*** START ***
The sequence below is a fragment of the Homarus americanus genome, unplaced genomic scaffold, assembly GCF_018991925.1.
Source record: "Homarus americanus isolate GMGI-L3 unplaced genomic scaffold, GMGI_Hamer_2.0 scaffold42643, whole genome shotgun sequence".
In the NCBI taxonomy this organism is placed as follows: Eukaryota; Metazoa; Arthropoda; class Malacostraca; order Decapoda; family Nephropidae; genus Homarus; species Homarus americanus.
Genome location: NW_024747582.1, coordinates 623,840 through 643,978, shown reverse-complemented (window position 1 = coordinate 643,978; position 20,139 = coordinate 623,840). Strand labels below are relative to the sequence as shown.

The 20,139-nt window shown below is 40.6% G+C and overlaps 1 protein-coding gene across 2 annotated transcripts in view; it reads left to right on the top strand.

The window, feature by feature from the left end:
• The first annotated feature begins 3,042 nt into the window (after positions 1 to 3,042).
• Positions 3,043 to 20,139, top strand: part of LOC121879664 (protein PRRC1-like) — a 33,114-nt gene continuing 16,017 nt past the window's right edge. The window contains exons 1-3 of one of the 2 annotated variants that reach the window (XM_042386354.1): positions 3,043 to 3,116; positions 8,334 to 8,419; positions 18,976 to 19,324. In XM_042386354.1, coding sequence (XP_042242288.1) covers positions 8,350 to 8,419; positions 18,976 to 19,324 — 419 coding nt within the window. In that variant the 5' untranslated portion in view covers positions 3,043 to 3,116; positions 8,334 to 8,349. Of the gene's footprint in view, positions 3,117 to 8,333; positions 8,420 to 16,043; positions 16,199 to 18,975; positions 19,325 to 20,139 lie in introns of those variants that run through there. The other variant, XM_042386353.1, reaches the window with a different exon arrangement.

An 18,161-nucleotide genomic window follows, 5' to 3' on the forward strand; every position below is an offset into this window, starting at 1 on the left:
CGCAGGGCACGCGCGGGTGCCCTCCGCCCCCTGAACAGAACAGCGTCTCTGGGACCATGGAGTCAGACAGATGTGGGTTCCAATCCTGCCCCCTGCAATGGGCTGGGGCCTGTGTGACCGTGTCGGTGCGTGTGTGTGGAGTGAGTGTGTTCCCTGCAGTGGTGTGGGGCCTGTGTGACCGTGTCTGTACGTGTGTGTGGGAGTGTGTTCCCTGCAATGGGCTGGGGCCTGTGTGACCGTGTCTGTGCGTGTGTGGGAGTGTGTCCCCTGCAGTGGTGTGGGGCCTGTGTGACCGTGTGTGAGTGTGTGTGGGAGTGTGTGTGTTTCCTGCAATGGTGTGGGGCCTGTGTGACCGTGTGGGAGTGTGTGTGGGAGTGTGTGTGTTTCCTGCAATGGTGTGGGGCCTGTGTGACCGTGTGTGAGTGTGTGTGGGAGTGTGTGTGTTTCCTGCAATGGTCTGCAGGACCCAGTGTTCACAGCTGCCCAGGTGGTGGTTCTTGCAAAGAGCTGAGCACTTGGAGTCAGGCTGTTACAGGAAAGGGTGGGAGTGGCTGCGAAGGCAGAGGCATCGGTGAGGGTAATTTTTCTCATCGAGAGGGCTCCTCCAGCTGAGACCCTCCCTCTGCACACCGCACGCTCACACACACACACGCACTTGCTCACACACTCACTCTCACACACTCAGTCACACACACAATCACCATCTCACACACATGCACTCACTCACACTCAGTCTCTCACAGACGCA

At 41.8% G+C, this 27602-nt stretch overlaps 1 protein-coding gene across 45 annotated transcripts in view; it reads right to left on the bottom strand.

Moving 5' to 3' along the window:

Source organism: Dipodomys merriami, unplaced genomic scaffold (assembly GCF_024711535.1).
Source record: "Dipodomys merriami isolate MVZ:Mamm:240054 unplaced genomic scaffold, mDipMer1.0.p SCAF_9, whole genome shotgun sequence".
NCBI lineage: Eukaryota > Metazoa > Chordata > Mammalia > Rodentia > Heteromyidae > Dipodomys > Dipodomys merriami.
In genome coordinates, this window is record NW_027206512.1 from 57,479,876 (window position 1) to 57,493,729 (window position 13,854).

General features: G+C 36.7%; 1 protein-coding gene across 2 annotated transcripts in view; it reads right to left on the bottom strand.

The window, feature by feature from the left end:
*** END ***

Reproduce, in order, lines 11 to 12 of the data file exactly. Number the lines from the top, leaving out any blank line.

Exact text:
At 41.8% G+C, this 27602-nt stretch overlaps 1 protein-coding gene across 45 annotated transcripts in view; it reads right to left on the bottom strand.

Moving 5' to 3' along the window: